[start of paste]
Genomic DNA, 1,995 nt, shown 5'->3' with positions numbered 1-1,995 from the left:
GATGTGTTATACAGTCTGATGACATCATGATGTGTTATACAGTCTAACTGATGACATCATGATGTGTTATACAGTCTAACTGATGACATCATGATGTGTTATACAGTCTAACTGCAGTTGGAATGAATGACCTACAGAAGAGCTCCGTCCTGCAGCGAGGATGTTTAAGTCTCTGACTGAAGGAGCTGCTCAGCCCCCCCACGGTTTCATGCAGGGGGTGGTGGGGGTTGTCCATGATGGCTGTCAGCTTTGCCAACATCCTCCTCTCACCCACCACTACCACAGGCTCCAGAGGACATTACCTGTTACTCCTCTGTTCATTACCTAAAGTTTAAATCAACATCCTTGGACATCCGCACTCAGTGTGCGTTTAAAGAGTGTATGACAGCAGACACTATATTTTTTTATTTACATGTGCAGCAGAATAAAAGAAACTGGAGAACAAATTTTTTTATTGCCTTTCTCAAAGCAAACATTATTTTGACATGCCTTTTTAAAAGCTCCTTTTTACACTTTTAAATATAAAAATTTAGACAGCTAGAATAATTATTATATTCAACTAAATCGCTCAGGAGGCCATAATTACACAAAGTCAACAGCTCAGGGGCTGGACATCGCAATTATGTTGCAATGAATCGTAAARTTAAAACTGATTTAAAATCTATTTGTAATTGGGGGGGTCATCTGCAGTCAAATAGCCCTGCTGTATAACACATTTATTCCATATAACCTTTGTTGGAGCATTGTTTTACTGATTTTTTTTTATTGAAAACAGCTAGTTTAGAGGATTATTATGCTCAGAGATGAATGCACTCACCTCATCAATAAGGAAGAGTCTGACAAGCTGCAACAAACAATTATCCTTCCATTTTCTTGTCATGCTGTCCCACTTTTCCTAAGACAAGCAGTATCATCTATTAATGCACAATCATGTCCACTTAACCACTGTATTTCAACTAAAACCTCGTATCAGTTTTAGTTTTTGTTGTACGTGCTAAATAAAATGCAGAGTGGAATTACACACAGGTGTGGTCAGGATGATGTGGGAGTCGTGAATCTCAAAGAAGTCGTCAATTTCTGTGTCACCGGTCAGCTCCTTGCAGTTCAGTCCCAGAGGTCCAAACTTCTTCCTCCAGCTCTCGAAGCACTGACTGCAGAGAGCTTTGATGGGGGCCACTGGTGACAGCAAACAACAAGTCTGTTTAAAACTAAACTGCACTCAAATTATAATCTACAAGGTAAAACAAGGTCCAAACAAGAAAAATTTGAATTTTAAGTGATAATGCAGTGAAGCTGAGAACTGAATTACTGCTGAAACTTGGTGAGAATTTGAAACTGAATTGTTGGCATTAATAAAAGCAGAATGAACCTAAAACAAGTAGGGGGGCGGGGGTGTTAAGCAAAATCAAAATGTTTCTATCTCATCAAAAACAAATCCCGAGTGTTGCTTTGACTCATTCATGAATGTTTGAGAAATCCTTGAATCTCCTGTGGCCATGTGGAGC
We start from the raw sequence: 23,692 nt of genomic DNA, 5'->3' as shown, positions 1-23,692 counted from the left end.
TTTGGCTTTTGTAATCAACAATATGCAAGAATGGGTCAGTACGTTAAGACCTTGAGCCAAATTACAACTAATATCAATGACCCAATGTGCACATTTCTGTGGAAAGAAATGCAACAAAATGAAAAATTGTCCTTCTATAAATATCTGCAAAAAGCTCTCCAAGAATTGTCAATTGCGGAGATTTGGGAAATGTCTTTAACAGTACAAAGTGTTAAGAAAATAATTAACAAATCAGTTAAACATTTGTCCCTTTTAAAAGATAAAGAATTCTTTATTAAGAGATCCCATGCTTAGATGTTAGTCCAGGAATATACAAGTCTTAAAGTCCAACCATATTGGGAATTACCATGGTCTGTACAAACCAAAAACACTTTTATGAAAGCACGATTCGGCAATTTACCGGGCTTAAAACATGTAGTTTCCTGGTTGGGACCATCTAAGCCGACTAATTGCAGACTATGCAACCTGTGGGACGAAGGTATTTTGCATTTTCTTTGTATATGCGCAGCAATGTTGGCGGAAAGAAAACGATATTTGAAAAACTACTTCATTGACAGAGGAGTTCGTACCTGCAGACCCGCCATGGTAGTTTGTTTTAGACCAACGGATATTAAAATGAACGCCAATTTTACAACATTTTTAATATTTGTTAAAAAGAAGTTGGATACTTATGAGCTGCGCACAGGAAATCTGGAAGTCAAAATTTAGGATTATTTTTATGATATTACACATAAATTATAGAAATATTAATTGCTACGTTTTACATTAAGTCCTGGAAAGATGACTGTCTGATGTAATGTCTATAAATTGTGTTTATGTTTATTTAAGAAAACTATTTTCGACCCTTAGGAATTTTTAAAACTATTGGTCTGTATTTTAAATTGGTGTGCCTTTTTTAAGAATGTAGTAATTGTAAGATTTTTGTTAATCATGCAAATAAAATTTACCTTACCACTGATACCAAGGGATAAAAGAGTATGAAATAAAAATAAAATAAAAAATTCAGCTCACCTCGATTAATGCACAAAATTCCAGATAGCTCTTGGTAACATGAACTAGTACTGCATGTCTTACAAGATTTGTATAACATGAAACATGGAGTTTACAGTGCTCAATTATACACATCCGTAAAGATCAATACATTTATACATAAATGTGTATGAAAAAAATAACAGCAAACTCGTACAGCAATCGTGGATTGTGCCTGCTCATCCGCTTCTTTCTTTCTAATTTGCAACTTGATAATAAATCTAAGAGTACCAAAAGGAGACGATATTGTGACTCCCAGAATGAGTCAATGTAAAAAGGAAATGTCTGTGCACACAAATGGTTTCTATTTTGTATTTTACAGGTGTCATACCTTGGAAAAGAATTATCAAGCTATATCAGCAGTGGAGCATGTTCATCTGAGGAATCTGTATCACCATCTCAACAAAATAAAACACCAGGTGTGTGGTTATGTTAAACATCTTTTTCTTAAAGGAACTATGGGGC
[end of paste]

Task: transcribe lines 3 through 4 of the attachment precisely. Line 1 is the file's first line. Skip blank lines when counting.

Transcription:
We start from the raw sequence: 23,692 nt of genomic DNA, 5'->3' as shown, positions 1-23,692 counted from the left end.
TTTGGCTTTTGTAATCAACAATATGCAAGAATGGGTCAGTACGTTAAGACCTTGAGCCAAATTACAACTAATATCAATGACCCAATGTGCACATTTCTGTGGAAAGAAATGCAACAAAATGAAAAATTGTCCTTCTATAAATATCTGCAAAAAGCTCTCCAAGAATTGTCAATTGCGGAGATTTGGGAAATGTCTTTAACAGTACAAAGTGTTAAGAAAATAATTAACAAATCAGTTAAACATTTGTCCCTTTTAAAAGATAAAGAATTCTTTATTAAGAGATCCCATGCTTAGATGTTAGTCCAGGAATATACAAGTCTTAAAGTCCAACCATATTGGGAATTACCATGGTCTGTACAAACCAAAAACACTTTTATGAAAGCACGATTCGGCAATTTACCGGGCTTAAAACATGTAGTTTCCTGGTTGGGACCATCTAAGCCGACTAATTGCAGACTATGCAACCTGTGGGACGAAGGTATTTTGCATTTTCTTTGTATATGCGCAGCAATGTTGGCGGAAAGAAAACGATATTTGAAAAACTACTTCATTGACAGAGGAGTTCGTACCTGCAGACCCGCCATGGTAGTTTGTTTTAGACCAACGGATATTAAAATGAACGCCAATTTTACAACATTTTTAATATTTGTTAAAAAGAAGTTGGATACTTATGAGCTGCGCACAGGAAATCTGGAAGTCAAAATTTAGGATTATTTTTATGATATTACACATAAATTATAGAAATATTAATTGCTACGTTTTACATTAAGTCCTGGAAAGATGACTGTCTGATGTAATGTCTATAAATTGTGTTTATGTTTATTTAAGAAAACTATTTTCGACCCTTAGGAATTTTTAAAACTATTGGTCTGTATTTTAAATTGGTGTGCCTTTTTTAAGAATGTAGTAATTGTAAGATTTTTGTTAATCATGCAAATAAAATTTACCTTACCACTGATACCAAGGGATAAAAGAGTATGAAATAAAAATAAAATAAAAAATTCAGCTCACCTCGATTAATGCACAAAATTCCAGATAGCTCTTGGTAACATGAACTAGTACTGCATGTCTTACAAGATTTGTATAACATGAAACATGGAGTTTACAGTGCTCAATTATACACATCCGTAAAGATCAATACATTTATACATAAATGTGTATGAAAAAAATAACAGCAAACTCGTACAGCAATCGTGGATTGTGCCTGCTCATCCGCTTCTTTCTTTCTAATTTGCAACTTGATAATAAATCTAAGAGTACCAAAAGGAGACGATATTGTGACTCCCAGAATGAGTCAATGTAAAAAGGAAATGTCTGTGCACACAAATGGTTTCTATTTTGTATTTTACAGGTGTCATACCTTGGAAAAGAATTATCAAGCTATATCAGCAGTGGAGCATGTTCATCTGAGGAATCTGTATCACCATCTCAACAAAATAAAACACCAGGTGTGTGGTTATGTTAAACATCTTTTTCTTAAAGGAACTATGGGGC